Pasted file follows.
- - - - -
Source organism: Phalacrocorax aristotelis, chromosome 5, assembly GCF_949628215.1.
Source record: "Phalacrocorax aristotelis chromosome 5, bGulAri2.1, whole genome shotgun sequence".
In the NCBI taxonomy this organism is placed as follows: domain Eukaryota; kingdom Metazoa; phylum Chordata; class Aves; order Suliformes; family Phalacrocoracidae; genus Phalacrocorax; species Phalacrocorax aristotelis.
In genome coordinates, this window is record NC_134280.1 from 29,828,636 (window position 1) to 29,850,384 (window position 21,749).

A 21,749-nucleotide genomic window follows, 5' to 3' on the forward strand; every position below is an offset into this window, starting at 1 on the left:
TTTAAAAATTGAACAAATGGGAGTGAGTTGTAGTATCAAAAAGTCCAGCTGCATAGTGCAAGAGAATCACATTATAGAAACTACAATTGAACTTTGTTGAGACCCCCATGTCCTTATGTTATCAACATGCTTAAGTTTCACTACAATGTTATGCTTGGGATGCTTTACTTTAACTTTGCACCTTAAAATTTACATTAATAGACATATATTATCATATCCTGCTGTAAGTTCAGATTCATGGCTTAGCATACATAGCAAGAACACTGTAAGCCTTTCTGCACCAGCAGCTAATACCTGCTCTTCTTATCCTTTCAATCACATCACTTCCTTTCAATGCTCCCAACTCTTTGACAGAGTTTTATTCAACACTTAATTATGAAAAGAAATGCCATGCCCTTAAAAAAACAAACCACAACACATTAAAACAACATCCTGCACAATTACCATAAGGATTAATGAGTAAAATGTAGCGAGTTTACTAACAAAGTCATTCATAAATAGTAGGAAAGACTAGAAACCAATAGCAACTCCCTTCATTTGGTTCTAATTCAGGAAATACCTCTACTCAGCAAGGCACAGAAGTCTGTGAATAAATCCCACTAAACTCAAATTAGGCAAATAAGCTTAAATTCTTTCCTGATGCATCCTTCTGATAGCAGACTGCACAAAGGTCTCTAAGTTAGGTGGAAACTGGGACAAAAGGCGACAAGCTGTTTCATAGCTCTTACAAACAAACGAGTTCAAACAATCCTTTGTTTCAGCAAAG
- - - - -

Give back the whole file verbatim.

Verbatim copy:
Source organism: Phalacrocorax aristotelis, chromosome 5, assembly GCF_949628215.1.
Source record: "Phalacrocorax aristotelis chromosome 5, bGulAri2.1, whole genome shotgun sequence".
In the NCBI taxonomy this organism is placed as follows: domain Eukaryota; kingdom Metazoa; phylum Chordata; class Aves; order Suliformes; family Phalacrocoracidae; genus Phalacrocorax; species Phalacrocorax aristotelis.
In genome coordinates, this window is record NC_134280.1 from 29,828,636 (window position 1) to 29,850,384 (window position 21,749).

A 21,749-nucleotide genomic window follows, 5' to 3' on the forward strand; every position below is an offset into this window, starting at 1 on the left:
TTTAAAAATTGAACAAATGGGAGTGAGTTGTAGTATCAAAAAGTCCAGCTGCATAGTGCAAGAGAATCACATTATAGAAACTACAATTGAACTTTGTTGAGACCCCCATGTCCTTATGTTATCAACATGCTTAAGTTTCACTACAATGTTATGCTTGGGATGCTTTACTTTAACTTTGCACCTTAAAATTTACATTAATAGACATATATTATCATATCCTGCTGTAAGTTCAGATTCATGGCTTAGCATACATAGCAAGAACACTGTAAGCCTTTCTGCACCAGCAGCTAATACCTGCTCTTCTTATCCTTTCAATCACATCACTTCCTTTCAATGCTCCCAACTCTTTGACAGAGTTTTATTCAACACTTAATTATGAAAAGAAATGCCATGCCCTTAAAAAAACAAACCACAACACATTAAAACAACATCCTGCACAATTACCATAAGGATTAATGAGTAAAATGTAGCGAGTTTACTAACAAAGTCATTCATAAATAGTAGGAAAGACTAGAAACCAATAGCAACTCCCTTCATTTGGTTCTAATTCAGGAAATACCTCTACTCAGCAAGGCACAGAAGTCTGTGAATAAATCCCACTAAACTCAAATTAGGCAAATAAGCTTAAATTCTTTCCTGATGCATCCTTCTGATAGCAGACTGCACAAAGGTCTCTAAGTTAGGTGGAAACTGGGACAAAAGGCGACAAGCTGTTTCATAGCTCTTACAAACAAACGAGTTCAAACAATCCTTTGTTTCAGCAAAG